Xoài: I had to acknowledge some internal resistance at the beginning of this project - it took time to realise that resistance was there. But once it hit me, I had to stop and process how much I still had to (un)learn. I have deeply embedded biases despite my supposed worldliness and tokenistic Asian halfness. Why was I working on this project when I still shied away from calling international schools racist? I wanted to be inclusive of sexism, ableism, homophobia, and so on, in a way that minimised the issue of racism. But let’s call a spade a spade - anti-racism is ‘trending’ because it is relevant. Addressing one form of discrimination can automatically be instersectional with other forms of it.
COMMITMENT TO ACTION
Though ODIS has gained considerable momentum since it began, as the academic year begins it is the responsibility of educators and the international school community as a whole to take up the mantle. Echoing the commitment to action by the Association of International Educators and Leaders of Colour (AIELOC), we ask leaders in international education to stop and ask themselves how they are upholding Western Supremacy. What racial biases and attitudes are you perpetuating? If you feel uncomfortable, good. Ask yourself why. Commitments must be made on a local level, on campus, as well as within curriculum and accreditation organisations. There needs to be a safe platform for minorities to speak out. Students of Colour in particular need to be given the tools to articulate their experiences. Native-language and race barriers must be abolished from hiring practices. Curricula should be standardised to incite more inclusive teachings whilst remaining flexible for educators. Leaders must recognise how their schools displace local communities, and develop authentic collaborative relationships with them. Diversity should not be celebrated exclusively on International Day - every day should be international day at an international school. Our education is long overdue for an update.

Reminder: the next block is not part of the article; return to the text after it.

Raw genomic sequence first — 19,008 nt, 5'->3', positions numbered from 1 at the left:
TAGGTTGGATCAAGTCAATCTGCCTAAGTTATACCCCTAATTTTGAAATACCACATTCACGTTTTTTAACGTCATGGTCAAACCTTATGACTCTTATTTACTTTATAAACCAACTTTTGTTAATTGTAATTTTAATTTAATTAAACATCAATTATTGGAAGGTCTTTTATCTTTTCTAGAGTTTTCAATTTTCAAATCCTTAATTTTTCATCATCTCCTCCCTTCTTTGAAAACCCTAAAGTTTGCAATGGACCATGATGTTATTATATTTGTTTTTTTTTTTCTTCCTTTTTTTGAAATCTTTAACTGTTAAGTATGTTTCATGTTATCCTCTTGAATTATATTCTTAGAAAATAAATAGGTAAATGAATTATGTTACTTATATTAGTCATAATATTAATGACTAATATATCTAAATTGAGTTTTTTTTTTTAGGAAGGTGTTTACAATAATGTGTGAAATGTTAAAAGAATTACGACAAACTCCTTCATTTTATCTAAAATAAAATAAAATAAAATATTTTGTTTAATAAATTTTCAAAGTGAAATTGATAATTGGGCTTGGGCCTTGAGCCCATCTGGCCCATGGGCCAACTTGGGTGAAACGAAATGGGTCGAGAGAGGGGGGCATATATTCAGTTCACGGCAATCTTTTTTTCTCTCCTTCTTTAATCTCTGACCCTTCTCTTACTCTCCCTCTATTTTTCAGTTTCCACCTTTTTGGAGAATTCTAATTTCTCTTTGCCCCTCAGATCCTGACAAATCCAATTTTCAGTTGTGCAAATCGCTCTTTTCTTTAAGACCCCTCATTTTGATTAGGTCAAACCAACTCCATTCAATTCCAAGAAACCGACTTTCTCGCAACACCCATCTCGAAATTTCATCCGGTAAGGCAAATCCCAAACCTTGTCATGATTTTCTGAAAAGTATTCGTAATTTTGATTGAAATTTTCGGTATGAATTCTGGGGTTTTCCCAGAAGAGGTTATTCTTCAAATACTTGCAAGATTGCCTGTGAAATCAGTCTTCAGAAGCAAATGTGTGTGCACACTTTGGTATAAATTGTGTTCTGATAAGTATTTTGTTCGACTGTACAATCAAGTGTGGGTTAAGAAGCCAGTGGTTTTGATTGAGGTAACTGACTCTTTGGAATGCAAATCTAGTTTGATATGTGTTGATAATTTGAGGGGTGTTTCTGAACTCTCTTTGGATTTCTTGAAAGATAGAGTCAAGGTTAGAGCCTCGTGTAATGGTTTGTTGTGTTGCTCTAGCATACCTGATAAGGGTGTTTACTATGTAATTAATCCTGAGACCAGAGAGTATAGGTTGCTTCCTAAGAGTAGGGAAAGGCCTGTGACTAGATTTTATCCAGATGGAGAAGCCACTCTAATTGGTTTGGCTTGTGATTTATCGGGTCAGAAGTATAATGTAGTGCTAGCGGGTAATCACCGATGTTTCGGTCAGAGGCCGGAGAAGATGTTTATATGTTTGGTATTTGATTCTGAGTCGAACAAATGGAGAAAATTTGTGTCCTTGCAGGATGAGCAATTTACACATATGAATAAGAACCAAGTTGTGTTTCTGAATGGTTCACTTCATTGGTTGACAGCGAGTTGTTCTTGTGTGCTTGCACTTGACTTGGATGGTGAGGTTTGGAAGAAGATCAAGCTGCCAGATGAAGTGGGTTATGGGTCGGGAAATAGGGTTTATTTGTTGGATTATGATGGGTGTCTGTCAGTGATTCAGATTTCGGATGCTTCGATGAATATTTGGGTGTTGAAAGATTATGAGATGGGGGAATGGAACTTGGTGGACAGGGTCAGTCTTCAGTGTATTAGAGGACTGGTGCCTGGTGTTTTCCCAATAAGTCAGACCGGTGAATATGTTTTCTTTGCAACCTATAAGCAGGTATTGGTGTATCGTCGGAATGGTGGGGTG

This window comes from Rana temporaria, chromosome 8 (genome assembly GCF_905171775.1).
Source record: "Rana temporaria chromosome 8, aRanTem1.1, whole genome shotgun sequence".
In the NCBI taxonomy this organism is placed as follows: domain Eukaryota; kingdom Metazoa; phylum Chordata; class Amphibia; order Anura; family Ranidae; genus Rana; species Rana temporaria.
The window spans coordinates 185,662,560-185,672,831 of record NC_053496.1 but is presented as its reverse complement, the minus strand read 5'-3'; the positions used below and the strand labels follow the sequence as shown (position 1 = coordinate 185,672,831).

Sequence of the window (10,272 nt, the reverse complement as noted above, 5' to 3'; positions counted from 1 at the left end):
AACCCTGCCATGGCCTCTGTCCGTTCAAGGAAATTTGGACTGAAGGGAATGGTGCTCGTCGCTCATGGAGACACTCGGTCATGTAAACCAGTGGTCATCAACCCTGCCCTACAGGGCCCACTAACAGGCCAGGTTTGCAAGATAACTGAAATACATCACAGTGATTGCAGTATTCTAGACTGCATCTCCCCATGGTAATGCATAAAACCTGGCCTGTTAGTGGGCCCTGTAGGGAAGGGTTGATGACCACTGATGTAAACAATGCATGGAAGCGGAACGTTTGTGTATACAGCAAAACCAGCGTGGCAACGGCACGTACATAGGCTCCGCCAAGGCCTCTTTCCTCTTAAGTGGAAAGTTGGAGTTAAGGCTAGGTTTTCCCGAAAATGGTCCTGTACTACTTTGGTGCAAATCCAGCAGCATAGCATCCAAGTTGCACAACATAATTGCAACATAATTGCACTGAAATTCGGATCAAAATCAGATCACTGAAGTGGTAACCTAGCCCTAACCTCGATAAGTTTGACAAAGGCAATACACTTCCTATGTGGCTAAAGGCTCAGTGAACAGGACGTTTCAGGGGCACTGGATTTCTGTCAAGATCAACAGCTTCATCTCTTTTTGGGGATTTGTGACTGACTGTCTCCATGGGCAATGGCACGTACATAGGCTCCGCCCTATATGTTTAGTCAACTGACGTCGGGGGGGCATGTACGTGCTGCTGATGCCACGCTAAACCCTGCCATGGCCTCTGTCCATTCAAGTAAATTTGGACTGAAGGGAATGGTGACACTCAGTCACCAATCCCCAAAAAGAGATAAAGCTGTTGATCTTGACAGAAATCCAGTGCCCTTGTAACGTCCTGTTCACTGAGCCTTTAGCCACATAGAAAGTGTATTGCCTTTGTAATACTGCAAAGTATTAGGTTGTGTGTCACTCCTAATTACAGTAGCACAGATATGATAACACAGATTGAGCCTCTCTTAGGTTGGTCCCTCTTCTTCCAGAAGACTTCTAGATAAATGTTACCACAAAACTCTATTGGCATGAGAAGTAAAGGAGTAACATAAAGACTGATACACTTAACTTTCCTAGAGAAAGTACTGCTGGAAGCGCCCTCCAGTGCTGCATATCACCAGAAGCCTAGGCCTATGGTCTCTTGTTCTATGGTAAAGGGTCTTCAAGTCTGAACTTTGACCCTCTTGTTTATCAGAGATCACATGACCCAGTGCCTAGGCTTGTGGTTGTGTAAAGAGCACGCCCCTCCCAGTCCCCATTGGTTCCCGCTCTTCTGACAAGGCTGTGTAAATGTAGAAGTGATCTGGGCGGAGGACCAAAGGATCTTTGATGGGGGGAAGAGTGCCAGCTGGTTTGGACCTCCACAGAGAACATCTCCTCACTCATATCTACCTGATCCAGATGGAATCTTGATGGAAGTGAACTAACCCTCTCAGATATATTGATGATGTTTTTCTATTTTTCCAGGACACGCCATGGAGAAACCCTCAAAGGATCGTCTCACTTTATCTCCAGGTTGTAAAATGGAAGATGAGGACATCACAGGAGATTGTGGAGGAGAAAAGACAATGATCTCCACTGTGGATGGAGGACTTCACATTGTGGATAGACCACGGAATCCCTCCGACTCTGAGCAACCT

Special thanks to Danau Tanu and Kelindah Schuster for editing.